Poem: ‘Louis Kossuth’
Vol. 24 No. 13 · 11 July 2002
The ideas about nationalism in Edwin Morgan’s poem ‘Louis Kossuth’ (LRB, 6 June) have left me uneasy. I looked Kossuth up in Misha Glenny’s The Balkans. After the Revolutions of 1848, the Government of which he was a member tried to obtain some independence from Austrian domination. However, he was unhappy about extending to other ethnic groups the political and cultural freedoms he wanted for ethnic Hungarians. ‘In March of that year,’ Glenny writes, ‘the Serbs presented a petition to the Hungarian Government, demanding the restoration of autonomy for the Orthodox Church and the recognition of Serbian as a state language. In exchange, the Serbs said they would back the Hungarian struggle against Vienna. Kossuth dismissed their demands with a brusque warning that “only the sword would decide this matter.”’
Macfarlan, the man who, in Morgan’s poem, meets Kossuth in Glasgow and argues for the importance of social conditions above nationalism, doesn’t cut the most positive of figures. He is described as ‘a skelf of a man’: ‘skelf’ means a ‘splinter’. This is hardly flattering alongside Kossuth’s sons (‘good-looking’ representatives of Hungarian ethnic purity). Kossuth in the last stanza does not seem perturbed by his memory of Macfarlan. The final line, as Kossuth gets up to close the shutter, has the heroic feel to it of soldiers rushing to close the castle gates against an invader. If these impressions that I get from the poem are Morgan finding in Kossuth a kindred nationalist spirit, then that is very sad. Macfarlans are in short supply these days.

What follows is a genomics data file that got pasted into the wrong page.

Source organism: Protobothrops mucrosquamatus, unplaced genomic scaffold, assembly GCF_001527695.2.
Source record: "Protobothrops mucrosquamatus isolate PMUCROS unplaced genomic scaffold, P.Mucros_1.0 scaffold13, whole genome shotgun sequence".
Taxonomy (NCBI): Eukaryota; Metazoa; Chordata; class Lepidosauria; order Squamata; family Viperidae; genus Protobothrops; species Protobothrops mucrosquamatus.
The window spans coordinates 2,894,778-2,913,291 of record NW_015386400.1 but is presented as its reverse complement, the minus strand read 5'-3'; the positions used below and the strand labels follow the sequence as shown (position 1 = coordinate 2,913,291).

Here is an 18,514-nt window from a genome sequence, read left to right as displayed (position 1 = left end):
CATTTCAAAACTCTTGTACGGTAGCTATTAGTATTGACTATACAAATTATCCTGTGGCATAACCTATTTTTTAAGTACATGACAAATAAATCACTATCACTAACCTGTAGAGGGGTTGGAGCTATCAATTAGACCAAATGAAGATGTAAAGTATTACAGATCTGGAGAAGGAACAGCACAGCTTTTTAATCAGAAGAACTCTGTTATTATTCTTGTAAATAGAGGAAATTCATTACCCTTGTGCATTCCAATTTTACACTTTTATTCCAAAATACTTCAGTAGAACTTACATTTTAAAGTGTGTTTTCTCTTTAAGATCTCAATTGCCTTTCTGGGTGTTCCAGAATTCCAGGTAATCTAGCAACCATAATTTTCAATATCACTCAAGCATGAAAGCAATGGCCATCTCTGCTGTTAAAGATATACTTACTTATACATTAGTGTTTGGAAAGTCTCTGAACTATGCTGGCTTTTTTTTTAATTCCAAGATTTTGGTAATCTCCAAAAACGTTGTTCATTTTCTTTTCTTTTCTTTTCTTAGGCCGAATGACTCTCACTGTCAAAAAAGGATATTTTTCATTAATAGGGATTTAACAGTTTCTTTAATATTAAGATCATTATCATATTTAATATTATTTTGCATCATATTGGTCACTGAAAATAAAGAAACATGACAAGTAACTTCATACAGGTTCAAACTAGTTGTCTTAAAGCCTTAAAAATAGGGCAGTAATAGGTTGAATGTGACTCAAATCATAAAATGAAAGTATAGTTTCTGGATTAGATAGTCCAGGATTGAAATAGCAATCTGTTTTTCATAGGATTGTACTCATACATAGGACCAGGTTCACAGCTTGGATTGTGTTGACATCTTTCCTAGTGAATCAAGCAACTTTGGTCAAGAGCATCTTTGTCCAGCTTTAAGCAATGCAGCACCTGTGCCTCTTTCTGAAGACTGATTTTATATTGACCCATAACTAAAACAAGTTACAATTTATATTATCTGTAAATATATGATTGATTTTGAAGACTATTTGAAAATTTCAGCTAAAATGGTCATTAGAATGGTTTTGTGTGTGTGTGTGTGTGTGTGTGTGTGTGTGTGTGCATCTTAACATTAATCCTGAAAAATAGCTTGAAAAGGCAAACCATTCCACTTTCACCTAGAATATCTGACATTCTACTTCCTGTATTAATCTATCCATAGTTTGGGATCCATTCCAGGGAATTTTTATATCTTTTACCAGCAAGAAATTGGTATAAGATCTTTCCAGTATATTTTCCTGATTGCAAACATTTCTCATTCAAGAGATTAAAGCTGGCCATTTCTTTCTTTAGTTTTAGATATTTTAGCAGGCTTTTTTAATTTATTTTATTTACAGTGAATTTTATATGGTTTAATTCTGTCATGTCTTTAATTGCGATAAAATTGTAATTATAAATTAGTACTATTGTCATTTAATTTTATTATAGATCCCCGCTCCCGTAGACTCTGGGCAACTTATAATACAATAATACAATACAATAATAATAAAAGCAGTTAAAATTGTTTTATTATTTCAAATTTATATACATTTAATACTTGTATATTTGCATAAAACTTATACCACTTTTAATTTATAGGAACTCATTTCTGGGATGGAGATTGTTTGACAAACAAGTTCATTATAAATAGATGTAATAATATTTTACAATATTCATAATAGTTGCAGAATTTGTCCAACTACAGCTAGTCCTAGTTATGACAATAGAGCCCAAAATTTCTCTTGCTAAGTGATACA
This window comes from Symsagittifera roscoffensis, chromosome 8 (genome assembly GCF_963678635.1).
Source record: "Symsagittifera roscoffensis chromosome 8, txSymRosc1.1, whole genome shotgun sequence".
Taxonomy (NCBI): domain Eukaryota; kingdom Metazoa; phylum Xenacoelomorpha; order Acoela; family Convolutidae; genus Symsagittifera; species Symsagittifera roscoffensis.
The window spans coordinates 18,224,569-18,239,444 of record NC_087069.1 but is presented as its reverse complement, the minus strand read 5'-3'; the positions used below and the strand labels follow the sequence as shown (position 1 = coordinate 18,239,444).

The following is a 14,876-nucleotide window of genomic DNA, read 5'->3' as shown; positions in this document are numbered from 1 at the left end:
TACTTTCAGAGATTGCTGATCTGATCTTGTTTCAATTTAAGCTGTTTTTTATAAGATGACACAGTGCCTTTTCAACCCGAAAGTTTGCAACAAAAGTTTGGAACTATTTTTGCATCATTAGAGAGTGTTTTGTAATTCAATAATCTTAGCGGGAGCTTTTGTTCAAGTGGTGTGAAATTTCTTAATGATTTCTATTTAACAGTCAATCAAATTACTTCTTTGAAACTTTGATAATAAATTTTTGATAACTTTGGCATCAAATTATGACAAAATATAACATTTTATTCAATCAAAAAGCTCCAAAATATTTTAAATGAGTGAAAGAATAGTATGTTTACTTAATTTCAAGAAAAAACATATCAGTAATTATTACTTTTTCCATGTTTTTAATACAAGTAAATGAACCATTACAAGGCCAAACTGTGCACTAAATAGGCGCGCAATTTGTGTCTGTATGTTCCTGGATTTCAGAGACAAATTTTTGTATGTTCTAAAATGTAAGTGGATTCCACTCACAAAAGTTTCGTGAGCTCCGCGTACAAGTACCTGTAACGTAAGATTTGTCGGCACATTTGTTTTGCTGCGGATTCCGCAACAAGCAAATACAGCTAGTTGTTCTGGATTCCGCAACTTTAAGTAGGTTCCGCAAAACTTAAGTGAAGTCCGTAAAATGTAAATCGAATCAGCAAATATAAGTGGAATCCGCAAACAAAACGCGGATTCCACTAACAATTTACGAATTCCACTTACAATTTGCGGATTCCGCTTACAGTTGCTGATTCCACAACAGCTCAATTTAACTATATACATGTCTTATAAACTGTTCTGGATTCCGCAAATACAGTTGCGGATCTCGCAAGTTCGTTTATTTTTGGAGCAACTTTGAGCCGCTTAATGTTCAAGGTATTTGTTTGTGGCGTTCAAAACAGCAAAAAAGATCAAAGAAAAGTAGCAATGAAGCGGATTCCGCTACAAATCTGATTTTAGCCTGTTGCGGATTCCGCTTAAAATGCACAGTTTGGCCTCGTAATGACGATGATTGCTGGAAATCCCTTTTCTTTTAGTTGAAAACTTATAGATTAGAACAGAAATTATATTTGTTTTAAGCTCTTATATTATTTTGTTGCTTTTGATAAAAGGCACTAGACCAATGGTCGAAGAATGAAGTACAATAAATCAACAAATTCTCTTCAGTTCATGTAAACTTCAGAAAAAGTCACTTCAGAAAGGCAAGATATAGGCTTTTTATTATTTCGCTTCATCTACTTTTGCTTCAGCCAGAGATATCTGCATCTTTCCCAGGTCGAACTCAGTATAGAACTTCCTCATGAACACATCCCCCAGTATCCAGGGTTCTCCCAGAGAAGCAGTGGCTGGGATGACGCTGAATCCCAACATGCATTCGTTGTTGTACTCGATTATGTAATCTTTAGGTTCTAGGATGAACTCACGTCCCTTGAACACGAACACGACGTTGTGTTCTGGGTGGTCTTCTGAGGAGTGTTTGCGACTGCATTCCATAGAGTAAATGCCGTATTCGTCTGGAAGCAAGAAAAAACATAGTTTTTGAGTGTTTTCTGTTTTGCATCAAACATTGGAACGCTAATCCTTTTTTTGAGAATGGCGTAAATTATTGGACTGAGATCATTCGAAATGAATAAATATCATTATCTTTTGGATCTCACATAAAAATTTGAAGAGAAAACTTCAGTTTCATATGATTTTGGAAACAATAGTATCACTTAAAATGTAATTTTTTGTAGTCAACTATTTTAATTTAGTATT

Vol. 24 No. 14 · 25 July 2002
Hugo Stolkin says that the ideas about nationalism in my poem ‘Louis Kossuth’ have left him uneasy (Letters, 11 July). I think that is a valid reaction. I did not bring in the figure of James Macfarlan (1832-62), a published poet well known in his day, in order to mock him, but to show that Kossuth had been forcibly made aware, in Glasgow, that there were alternatives to his brand of nationalism. That Macfarlan was an unprepossessing alcoholic makes him all the more of a foil to the melodramatics of Kossuth (‘Some say I am a showman’). The Scottish context is significant in the poem. Scotland has unfinished political business, with a devolved Parliament that pleases some and not others. Neither socialist nor nationalist aspirations can be ruled out. Stolkin says he is sad that ‘Macfarlans are in short supply these days.’ I agree. But they are not in quite such short supply in Glasgow, where they may be nationalists as well.